UCI ask Spanish to take action on Contador case

...and Spanish federation hope he will be cleared

The UCI has asked the Spanish cycling federation to open disciplinary proceedings against Alberto Contador

World cycling’s governing body UCI confirmed Monday they have requested that the Spanish cycling federation (RFEC) open disciplinary proceedings against Tour de France winner Alberto Contador who failed a drugs test.


The Spanish federation have two days to inform Contador of the opening of the procedure which must be completed within a month, with the decision expected before the end of the year.

Contador, 27, won his third yellow jersey in July, but it was later revealed that he tested positive for trace amounts of the banned substance clenbuterol during the second rest day of the Tour de France at Pau on July 21.

Contador claims he ate contaminated meat, although sceptics suggest he may have inadvertently put clenbuterol – a weight-loss and muscle-building drug – back into his system via an illicit and performance-enhancing blood transfusion.

Contador’s side reacted calmly to the news.

“It is the normal procedure, indeed one we hoped for, that the Spanish Federation would decide on the case,” said Jacinto Vidarte, chief press officer for Contador. “Contador will be able to present all the documentation and demonstrate that it was a case of contaminated food.”

The RFEC announced later in a statement that they would act with the utmost haste to take care of the matter.

“The anti-doping department of the UCI transferred to us all the documentation with regard to this affair, demanding the opening of a disciplinary procedure as according to the anti-doping regulations laid down by the UCI,” it said.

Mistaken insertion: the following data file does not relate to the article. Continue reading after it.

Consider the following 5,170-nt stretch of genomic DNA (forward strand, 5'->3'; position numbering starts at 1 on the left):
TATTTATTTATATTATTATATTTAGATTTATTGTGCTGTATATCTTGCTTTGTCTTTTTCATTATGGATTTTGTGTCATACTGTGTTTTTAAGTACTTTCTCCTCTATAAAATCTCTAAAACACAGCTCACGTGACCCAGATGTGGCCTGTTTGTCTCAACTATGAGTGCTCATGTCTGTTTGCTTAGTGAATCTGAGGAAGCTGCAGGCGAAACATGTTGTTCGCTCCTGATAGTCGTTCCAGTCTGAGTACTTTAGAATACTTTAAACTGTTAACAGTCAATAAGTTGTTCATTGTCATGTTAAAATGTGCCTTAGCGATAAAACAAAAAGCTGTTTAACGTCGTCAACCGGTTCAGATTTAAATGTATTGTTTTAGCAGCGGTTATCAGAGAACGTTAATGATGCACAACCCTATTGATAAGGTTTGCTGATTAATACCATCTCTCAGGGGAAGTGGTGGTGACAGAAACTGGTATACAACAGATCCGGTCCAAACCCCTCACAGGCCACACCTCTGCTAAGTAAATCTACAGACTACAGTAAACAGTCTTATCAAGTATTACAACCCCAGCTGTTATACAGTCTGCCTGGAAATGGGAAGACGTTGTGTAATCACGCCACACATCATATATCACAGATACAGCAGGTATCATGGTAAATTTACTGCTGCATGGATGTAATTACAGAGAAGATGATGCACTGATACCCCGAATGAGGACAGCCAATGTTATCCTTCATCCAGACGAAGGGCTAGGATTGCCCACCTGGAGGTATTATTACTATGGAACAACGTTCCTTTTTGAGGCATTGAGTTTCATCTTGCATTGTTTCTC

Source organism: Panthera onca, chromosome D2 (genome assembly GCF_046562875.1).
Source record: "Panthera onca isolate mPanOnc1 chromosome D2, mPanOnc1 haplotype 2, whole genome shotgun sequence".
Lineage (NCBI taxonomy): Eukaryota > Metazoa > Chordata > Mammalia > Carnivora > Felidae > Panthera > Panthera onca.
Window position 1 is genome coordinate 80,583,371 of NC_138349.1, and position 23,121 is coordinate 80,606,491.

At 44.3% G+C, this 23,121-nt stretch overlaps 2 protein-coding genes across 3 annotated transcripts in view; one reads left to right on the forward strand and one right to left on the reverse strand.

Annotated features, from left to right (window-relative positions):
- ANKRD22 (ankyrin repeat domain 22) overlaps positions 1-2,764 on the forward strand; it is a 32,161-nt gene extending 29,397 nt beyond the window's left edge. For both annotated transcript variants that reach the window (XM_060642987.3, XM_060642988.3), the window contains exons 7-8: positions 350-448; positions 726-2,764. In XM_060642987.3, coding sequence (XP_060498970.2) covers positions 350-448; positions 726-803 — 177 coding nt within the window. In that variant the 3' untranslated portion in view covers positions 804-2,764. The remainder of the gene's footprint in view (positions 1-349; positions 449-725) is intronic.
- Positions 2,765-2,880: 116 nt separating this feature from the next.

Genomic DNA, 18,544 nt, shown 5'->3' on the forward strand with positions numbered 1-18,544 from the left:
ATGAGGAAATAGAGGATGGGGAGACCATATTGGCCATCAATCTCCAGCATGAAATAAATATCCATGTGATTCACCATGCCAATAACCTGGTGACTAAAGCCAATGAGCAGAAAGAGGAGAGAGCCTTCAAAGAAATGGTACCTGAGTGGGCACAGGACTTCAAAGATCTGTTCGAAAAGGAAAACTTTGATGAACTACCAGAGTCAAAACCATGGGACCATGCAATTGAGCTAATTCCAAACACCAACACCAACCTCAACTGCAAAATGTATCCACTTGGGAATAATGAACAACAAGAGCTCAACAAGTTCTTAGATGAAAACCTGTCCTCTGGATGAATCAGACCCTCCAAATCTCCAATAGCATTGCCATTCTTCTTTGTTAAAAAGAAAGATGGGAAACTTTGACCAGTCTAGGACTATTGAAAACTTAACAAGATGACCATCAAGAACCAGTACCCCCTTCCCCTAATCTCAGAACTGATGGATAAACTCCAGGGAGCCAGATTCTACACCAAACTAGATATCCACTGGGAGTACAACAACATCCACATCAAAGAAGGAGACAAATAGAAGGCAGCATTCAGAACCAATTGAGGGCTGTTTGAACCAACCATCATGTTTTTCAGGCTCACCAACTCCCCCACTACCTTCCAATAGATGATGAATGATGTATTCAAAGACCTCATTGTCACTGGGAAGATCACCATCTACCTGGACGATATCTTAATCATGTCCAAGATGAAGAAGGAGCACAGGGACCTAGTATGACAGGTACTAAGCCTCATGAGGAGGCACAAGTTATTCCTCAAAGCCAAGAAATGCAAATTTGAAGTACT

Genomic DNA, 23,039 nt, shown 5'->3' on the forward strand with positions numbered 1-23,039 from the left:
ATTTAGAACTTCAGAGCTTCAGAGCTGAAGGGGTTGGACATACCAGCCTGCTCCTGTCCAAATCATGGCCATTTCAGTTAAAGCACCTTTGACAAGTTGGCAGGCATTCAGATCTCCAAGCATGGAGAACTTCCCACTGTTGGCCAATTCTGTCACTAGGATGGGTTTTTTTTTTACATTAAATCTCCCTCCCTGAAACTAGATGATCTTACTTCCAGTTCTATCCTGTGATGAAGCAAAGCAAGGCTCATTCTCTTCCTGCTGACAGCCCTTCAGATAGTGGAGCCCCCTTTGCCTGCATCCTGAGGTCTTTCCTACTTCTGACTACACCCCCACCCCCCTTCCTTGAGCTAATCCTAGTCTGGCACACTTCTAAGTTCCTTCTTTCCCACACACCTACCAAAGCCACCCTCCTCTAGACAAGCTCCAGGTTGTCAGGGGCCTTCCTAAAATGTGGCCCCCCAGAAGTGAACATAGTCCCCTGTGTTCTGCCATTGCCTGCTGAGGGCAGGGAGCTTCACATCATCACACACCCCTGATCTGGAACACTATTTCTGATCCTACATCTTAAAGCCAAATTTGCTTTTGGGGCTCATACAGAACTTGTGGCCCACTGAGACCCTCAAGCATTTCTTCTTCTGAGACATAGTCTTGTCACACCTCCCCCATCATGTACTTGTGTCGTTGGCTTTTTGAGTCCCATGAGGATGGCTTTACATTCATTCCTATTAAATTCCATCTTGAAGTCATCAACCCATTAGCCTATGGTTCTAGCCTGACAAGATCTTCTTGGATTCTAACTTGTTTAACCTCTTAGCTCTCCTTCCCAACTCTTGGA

“As with immediate effect and in accordance with the sport’s international rules, the RFEC will undertake all the necessary action to cast light on and resolve the questions raised by the positive test of the rider.”

Provisionally suspended by the UCI, Contador’s future is hanging in the balance. If suspended for two years, he has threatened to quit the sport.

If Contador were to be sanctioned he would be stripped of this year’s Tour de France crown with the title going to Luxembourg’s Andy Schleck, who finished runner-up for the second straight year behind Contador.

However in the case of American Floyd Landis, stripped of his 2006 Tour de France title for doping, Spaniard Oscar Pereiro was only officially declared winner fourteen months later.

Contador, who also won the Tour de France in 2007 and 2009, in August signed a two-year contract with the former Saxo Bank team of Schleck.

Spanish chief hoping for happy outcome for Contador

Spanish cycling federation (RFEC) chief Juan Carlos Castano said Tuesday he was hoping for a happy resolution to disciplinary proceedings being taken against Tour de France winner Alberto Contador who failed a drugs test during this year’s race.

World cycling’s governing body UCI on Monday handed the Contador case over to his national federation RFEC, telling them to deal with the issue.

And RFEC president Castano said he hoped the would be able to clear Contador’s name.

“My hope is that this matter will be favourable to the (Spanish) sportsman,” Castano told Spanish public radio RNE. “I’ve known him since he was in the junior teams and I can’t help but put myself in his position.”


© AFP 2010